Now that we have a general idea of what a language is, let’s look at what a grammar is. The first thing to understand about grammars is that they operate on ordered lists of words, most commonly referred to as sentences. The other concept to understand is that grammars generate sentences from multiple languages. This last point may not make sense with our instinctive definition of language, but if we consider the mathematical definition, and we see that a word can belong to multiple languages, this makes more sense. For instance, “dog” belongs to both the languages ENGLISH and NOUN. Thus, we may think of the english grammar as generating sentences using the languages NOUN, VERB, ADJECTIVE, etc.

Describing Grammars

The most common way that grammars are specified is as a list of substitutions. These substitutions are small sentence fragments that contain either terminal characters, non-terminal characters, or an arrangement of both. This may sound confusing, but it is very intuitive. A terminal character or “token” is a language identifier. For example, noun is a terminal character that can generate any word in the NOUN language. In contrast to this, a non-terminal character is one for which there is a substitution defined in our grammar. For instance, if we have defined the lanugages NOUN, which contains all nouns, and CONJ, which contains all conjunctions, we could define the simple grammar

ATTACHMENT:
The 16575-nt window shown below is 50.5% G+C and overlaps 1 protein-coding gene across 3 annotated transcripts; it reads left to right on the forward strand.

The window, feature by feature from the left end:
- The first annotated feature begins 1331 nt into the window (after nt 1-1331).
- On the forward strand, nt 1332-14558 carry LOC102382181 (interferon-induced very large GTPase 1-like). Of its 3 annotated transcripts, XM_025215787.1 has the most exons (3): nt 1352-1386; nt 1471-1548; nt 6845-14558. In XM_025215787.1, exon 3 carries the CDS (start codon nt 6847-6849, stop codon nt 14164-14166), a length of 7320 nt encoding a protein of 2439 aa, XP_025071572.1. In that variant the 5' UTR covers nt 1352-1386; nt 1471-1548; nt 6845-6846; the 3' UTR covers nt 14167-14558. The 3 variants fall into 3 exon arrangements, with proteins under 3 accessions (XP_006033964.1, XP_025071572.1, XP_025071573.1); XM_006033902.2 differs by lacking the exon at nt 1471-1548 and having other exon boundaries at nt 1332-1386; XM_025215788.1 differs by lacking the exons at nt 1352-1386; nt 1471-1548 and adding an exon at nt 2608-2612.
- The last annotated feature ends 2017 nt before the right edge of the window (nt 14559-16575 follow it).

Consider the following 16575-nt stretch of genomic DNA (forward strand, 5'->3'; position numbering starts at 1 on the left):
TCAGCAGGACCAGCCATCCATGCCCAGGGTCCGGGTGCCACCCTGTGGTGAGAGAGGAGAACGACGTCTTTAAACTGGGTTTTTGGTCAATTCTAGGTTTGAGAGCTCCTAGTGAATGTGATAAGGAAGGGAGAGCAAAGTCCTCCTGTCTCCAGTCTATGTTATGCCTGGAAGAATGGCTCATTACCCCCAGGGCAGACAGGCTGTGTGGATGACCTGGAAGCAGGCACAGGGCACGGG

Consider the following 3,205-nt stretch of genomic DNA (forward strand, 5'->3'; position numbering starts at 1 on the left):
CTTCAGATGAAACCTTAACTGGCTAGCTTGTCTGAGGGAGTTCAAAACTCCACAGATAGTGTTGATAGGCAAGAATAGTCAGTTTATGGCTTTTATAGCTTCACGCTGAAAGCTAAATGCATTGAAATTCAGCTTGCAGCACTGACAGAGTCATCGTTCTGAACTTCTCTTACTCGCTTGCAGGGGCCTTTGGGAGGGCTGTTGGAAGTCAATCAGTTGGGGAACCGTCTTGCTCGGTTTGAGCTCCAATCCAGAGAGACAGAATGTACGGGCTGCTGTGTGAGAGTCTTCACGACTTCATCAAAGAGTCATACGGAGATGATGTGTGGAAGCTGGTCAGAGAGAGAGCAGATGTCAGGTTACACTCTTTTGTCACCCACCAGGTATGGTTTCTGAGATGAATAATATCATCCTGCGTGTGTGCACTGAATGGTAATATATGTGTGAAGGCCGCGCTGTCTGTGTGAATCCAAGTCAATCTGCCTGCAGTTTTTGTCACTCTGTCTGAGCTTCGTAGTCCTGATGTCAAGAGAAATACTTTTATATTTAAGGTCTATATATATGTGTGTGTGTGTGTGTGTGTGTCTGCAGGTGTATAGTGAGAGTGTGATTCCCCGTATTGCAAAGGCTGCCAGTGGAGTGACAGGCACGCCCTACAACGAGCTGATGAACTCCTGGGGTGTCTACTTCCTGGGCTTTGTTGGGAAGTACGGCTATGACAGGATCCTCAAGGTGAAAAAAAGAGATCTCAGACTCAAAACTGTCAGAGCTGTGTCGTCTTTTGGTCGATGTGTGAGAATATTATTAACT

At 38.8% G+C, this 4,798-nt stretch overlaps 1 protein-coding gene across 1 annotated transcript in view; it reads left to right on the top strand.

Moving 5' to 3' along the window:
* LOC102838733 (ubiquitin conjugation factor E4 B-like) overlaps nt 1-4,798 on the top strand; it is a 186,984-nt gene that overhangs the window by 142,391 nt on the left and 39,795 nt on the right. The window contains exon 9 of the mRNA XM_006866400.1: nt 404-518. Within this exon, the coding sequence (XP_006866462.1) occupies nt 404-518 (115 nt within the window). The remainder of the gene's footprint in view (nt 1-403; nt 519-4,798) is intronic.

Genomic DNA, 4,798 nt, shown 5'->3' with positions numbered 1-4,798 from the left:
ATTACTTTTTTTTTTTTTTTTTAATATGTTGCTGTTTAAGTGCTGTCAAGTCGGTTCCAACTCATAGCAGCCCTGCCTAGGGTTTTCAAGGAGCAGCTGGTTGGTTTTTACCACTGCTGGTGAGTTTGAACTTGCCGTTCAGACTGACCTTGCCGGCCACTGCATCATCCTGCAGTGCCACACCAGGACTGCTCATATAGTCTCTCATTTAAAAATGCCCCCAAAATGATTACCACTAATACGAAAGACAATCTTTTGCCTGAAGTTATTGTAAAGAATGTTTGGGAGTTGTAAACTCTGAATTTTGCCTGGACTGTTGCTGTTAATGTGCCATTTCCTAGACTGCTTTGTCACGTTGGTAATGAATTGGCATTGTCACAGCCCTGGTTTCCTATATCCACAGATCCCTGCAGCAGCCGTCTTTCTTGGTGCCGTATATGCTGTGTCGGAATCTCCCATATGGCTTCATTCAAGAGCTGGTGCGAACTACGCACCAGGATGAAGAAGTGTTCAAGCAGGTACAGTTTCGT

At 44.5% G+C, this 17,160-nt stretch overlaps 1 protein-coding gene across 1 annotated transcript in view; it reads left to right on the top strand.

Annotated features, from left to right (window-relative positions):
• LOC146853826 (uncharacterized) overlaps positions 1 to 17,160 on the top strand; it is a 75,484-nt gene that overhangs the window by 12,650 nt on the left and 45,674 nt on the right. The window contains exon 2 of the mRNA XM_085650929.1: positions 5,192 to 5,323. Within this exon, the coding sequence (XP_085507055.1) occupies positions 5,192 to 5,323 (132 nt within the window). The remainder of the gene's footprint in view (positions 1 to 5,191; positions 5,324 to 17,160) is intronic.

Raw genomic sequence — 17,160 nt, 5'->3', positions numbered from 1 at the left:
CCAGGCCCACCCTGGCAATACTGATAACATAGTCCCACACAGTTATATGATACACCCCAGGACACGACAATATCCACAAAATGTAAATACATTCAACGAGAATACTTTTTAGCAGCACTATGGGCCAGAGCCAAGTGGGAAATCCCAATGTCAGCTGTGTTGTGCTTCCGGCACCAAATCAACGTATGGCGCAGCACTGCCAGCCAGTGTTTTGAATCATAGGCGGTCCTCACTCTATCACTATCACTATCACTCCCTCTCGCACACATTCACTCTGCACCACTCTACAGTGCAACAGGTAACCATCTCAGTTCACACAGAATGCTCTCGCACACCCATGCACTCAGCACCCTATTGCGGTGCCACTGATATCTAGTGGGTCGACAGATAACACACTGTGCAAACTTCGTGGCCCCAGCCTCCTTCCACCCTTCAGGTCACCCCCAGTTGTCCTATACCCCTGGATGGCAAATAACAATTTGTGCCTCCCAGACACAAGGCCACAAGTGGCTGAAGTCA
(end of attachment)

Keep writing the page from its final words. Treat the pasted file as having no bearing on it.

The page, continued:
Bash content_copy
PAIR --> noun conj noun

Which says that PAIR – a non-terminal – can be expanded into a sentence containing a noun, followed by a conjunction, followed by another noun. Thus, PAIR can generate the sentences “dog and cat,” as well as “table or chair.” This is an example of a regular grammar, defined as such because it contains only non-terminals on the left and only terminals on the right. We can generate even stronger grammars by adding more substitutions such as:

Bash content_copy
PAIR --> noun conj noun
PAIR --> verb conj verb

So in addition to the previous sentences, we can also generate ones such as “run and climb.” Yet, even by adding this, we still are unable to generate many reasonable grammars. One such example of this are palindromes. Since palindromes cannot be computed by a regular grammar (try it for yourself!), we need something even more powerful. Let us look at a special case of palindromes: parentheses matching. We say that a parenthetical statement is grammatically correct if it follows the form (n )n, where an represents the the symbol a repeated n times. Looking at this we see that whenever we perform a substitution that adds a left-paren, we must also add a right-paren. If open has the language L = {"("} and close has the language L = {")"}, then we can define PAREN as the grammar